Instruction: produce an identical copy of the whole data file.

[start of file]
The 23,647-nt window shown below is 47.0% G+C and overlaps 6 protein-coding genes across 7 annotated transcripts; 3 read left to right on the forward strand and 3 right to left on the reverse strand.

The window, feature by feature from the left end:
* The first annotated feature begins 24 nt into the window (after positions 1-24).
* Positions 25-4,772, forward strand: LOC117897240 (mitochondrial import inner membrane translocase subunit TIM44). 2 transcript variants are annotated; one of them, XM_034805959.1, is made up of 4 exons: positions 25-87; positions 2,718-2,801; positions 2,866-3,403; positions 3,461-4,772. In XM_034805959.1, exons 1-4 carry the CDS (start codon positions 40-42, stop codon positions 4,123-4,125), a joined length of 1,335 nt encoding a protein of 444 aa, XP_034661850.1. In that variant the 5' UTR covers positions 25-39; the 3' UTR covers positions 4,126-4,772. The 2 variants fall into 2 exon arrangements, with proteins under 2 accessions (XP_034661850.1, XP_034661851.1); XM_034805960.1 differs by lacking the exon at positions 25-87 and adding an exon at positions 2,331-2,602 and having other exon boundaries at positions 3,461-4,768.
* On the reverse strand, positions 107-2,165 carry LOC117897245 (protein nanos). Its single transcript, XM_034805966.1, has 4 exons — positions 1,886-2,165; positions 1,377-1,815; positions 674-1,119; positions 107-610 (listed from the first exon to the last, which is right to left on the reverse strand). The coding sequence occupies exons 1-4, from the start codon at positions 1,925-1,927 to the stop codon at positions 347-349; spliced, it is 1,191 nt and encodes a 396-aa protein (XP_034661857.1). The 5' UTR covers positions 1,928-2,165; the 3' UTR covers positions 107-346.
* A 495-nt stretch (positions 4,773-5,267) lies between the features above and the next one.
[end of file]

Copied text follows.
The 23,647-nt window shown below is 47.0% G+C and overlaps 6 protein-coding genes across 7 annotated transcripts; 3 read left to right on the forward strand and 3 right to left on the reverse strand.

The window, feature by feature from the left end:
* The first annotated feature begins 24 nt into the window (after positions 1-24).
* Positions 25-4,772, forward strand: LOC117897240 (mitochondrial import inner membrane translocase subunit TIM44). 2 transcript variants are annotated; one of them, XM_034805959.1, is made up of 4 exons: positions 25-87; positions 2,718-2,801; positions 2,866-3,403; positions 3,461-4,772. In XM_034805959.1, exons 1-4 carry the CDS (start codon positions 40-42, stop codon positions 4,123-4,125), a joined length of 1,335 nt encoding a protein of 444 aa, XP_034661850.1. In that variant the 5' UTR covers positions 25-39; the 3' UTR covers positions 4,126-4,772. The 2 variants fall into 2 exon arrangements, with proteins under 2 accessions (XP_034661850.1, XP_034661851.1); XM_034805960.1 differs by lacking the exon at positions 25-87 and adding an exon at positions 2,331-2,602 and having other exon boundaries at positions 3,461-4,768.
* On the reverse strand, positions 107-2,165 carry LOC117897245 (protein nanos). Its single transcript, XM_034805966.1, has 4 exons — positions 1,886-2,165; positions 1,377-1,815; positions 674-1,119; positions 107-610 (listed from the first exon to the last, which is right to left on the reverse strand). The coding sequence occupies exons 1-4, from the start codon at positions 1,925-1,927 to the stop codon at positions 347-349; spliced, it is 1,191 nt and encodes a 396-aa protein (XP_034661857.1). The 5' UTR covers positions 1,928-2,165; the 3' UTR covers positions 107-346.
* A 495-nt stretch (positions 4,773-5,267) lies between the features above and the next one.